TABLE 1B
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Table 1B. Merits and demerits of different diagnostic methods used for SARS-CoV-2 detection.

Researchers have been racing against time to understand this new virus and the etiology of this disease to unveil feasible treatment regimens and discover novel therapeutic interventions (Liu et al., 2020). There are no novel committed anti-viral therapeutics against COVID-19, but rather previously used antiviral strategies involving small molecules and biologics targeting complex molecular interactions are applied to control/check the infection and, in the meantime, scientists are tirelessly working to discover more effective methods. Some of the currently used conventional antiviral drugs are listed in Table 2. These drugs are conventionally used for treatment against other deadly viral or protozoal infections, such as HIV or AIDS, influenza virus, Ebola virus, respiratory syncytial virus (RSV), hepatitis C and B virus, RNA viruses like flaviviruses, togaviruses, bunyaviruses, arenaviruses, paramyxoviruses, coronaviruses, filoviruses, orthomyxoviruses, and picornaviruses, and helminthic and protozoal parasites (Table 2). Each of these drugs has been found to exert a certain degree of antiviral impact in SARS-CoV-2 infection. It has also been found that combinations of these antiviral drugs are effective for the treatment of COVID-19 patients (Stebbing et al., 2020).

TABLE 2
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Table 2. List of different possible antiviral drugs available for SARS-CoV-2.

The main reasons behind the effectiveness of these drugs are their ability to transverse across the cellular membrane. Further, this impact is complemented by their other determined functions, such as Janus kinase (JKA) inhibition (Richardson et al., 2020), viral protease inhibition (Harrison, 2020; Shamsi et al., 2020), viral RNA polymerase inhibition (Elfiky, 2020), nucleoside inhibition (Khalili et al., 2020), cell membrane endocytosis inhibition (Wong et al., 2020), the inhibition of multidrug and toxin extrusion protein (MATE) 1-mediated metformin transport (McCreary and Pogue, 2020), and DNA synthesis inhibition (Sallard et al., 2020). The currently available drugs have a certain promising effect against SARS-CoV-2, but also present complications for the host, except for Galidesivir (Crasto, 2020; NIH, 2020). Therefore, the approach should be taken to either eliminate or neutralize the adverse impacts of these drugs or to amalgamate other multipotential technological adversaries, like nanotechnology (Islam et al., 2019; Saylan et al., 2019).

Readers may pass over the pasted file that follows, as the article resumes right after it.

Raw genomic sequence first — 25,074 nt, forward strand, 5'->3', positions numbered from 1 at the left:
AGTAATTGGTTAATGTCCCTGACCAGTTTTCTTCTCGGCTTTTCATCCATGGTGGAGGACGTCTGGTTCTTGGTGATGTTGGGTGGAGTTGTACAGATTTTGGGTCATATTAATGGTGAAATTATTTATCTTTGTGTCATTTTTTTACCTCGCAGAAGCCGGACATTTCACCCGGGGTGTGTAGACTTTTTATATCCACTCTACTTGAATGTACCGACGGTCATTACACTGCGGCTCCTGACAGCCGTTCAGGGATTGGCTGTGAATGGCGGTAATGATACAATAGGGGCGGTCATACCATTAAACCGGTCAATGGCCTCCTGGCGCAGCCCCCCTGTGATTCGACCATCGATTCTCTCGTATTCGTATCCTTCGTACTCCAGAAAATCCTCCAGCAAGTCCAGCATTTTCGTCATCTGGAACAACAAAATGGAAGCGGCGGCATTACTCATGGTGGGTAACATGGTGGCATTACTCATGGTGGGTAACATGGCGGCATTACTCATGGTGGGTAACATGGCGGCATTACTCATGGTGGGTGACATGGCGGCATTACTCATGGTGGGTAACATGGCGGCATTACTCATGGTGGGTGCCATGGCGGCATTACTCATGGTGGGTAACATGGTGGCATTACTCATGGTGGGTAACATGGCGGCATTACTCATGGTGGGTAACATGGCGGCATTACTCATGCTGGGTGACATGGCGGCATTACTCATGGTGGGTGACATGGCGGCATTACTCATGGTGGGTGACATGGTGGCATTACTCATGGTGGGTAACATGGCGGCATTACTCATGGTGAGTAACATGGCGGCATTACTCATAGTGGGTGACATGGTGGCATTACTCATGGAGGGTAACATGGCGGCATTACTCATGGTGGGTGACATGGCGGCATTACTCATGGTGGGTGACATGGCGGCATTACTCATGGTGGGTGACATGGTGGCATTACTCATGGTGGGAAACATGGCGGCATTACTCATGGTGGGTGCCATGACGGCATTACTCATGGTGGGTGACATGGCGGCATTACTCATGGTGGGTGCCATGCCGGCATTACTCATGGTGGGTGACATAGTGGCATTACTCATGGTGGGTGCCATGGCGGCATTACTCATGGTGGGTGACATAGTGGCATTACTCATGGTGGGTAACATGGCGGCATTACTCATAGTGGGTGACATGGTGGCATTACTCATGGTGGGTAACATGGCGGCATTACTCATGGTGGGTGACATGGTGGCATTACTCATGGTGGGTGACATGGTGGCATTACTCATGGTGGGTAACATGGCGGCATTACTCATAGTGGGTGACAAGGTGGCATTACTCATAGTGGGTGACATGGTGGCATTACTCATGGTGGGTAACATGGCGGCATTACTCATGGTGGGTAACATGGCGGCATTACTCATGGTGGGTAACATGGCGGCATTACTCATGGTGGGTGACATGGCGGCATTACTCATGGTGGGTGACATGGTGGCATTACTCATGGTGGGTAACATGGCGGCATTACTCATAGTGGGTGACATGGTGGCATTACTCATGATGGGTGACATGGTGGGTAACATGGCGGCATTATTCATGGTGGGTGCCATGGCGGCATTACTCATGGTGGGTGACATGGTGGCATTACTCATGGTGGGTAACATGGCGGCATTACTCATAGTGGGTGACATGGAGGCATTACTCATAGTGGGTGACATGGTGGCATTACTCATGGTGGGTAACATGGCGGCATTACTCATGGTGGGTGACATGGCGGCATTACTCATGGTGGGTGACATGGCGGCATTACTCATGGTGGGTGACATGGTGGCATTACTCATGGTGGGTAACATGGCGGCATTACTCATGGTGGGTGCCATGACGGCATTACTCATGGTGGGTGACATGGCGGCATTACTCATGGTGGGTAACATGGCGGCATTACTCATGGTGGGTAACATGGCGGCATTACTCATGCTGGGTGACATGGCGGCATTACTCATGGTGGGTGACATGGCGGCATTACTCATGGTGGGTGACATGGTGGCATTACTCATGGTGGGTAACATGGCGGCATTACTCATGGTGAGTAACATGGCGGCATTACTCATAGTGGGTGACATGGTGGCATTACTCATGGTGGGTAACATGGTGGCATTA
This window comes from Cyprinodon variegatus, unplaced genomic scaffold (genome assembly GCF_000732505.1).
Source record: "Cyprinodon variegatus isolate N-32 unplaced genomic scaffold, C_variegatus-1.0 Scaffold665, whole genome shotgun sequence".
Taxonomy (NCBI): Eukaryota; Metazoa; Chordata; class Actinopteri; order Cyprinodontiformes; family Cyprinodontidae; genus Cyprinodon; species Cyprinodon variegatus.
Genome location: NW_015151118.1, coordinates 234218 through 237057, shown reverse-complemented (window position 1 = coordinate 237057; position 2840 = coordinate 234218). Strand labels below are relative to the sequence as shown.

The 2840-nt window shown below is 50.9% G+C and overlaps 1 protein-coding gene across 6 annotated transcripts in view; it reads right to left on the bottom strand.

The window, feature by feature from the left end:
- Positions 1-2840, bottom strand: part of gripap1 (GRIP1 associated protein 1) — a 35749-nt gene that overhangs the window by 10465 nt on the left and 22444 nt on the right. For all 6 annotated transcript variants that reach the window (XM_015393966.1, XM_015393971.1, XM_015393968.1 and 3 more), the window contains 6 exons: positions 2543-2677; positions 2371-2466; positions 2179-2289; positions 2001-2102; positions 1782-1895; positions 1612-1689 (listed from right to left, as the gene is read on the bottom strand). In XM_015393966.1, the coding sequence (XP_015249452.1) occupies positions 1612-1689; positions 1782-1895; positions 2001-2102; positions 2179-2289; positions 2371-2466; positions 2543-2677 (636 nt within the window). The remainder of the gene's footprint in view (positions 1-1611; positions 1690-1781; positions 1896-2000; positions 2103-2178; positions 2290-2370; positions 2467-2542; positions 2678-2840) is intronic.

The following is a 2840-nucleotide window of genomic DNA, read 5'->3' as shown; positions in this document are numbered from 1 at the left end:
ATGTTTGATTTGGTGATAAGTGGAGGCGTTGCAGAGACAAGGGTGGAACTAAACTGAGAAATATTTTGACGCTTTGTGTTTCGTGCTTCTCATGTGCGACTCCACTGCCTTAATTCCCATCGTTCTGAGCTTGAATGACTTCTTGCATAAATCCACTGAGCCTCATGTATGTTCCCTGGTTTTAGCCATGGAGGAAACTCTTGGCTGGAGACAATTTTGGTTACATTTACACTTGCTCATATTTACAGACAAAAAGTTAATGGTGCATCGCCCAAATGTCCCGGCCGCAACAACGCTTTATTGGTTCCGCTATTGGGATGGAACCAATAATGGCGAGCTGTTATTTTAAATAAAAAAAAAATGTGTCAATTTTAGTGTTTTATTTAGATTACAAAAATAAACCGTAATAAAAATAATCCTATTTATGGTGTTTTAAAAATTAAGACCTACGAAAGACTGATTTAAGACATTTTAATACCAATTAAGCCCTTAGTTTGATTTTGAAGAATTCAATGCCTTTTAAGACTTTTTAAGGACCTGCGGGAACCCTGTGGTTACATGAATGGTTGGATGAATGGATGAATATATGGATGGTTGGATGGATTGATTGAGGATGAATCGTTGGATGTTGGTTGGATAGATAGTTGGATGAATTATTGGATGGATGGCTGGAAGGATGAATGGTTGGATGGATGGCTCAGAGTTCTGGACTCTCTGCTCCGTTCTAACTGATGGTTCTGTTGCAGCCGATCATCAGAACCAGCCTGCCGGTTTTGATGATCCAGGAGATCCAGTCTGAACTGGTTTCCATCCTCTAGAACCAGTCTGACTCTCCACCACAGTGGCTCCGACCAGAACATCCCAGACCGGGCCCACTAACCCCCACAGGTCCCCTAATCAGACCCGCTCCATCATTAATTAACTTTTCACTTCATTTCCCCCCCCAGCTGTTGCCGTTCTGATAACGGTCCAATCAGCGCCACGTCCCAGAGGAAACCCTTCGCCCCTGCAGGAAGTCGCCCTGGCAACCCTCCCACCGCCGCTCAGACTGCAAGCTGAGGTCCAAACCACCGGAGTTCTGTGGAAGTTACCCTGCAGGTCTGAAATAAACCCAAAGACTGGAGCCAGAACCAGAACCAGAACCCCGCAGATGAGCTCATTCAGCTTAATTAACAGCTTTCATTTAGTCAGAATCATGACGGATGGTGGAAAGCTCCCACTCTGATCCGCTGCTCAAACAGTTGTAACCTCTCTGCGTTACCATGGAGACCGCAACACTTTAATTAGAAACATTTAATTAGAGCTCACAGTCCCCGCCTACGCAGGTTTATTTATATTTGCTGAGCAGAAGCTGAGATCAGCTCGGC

Nanotechnological Advancement in Detection of Viral Infection

Transdisciplinary and progressive evaluation of nanotechnology in viral detection have transformed conventional diagnostic approaches by converging electronics and surface science to areas of biomedical sciences (Vaculovicova et al., 2017). Exploiting nanomaterials for engineering nano-based-biosensors could facilitate early detection, even with a low volume of the sample (Campos et al., 2020). Nanosensors are commonly equipped with a receptor, a transducer, and a detector consisting of a digital output (Saylan et al., 2018). The target molecule comes into contact with the receptor (Goode et al., 2015) and the biological detection component identifies the molecule via reaction. Then, the transducer converts changes to a signal quantified by the detector (Verma and Bhardwaj, 2015). These can be categorized into five classes, that include electrochemical (Eissa et al., 2015), optic (Saylan et al., 2017), piezoelectric (Battal et al., 2018), thermal (Yang et al., 2016), and magnetic-based nanosensors (Wang et al., 2016). These sensors have been widely investigated to meet the requirements for clinical diagnostics, consisting of high sensitivity and early detection of several diseases (Baptista, 2014). Viral infections, like HIV, are mostly diagnosed via enzyme-linked immunosorbent assay (ELISA), that detects if HIV antibodies such as IgM/IgG are present or not (Urio et al., 2015).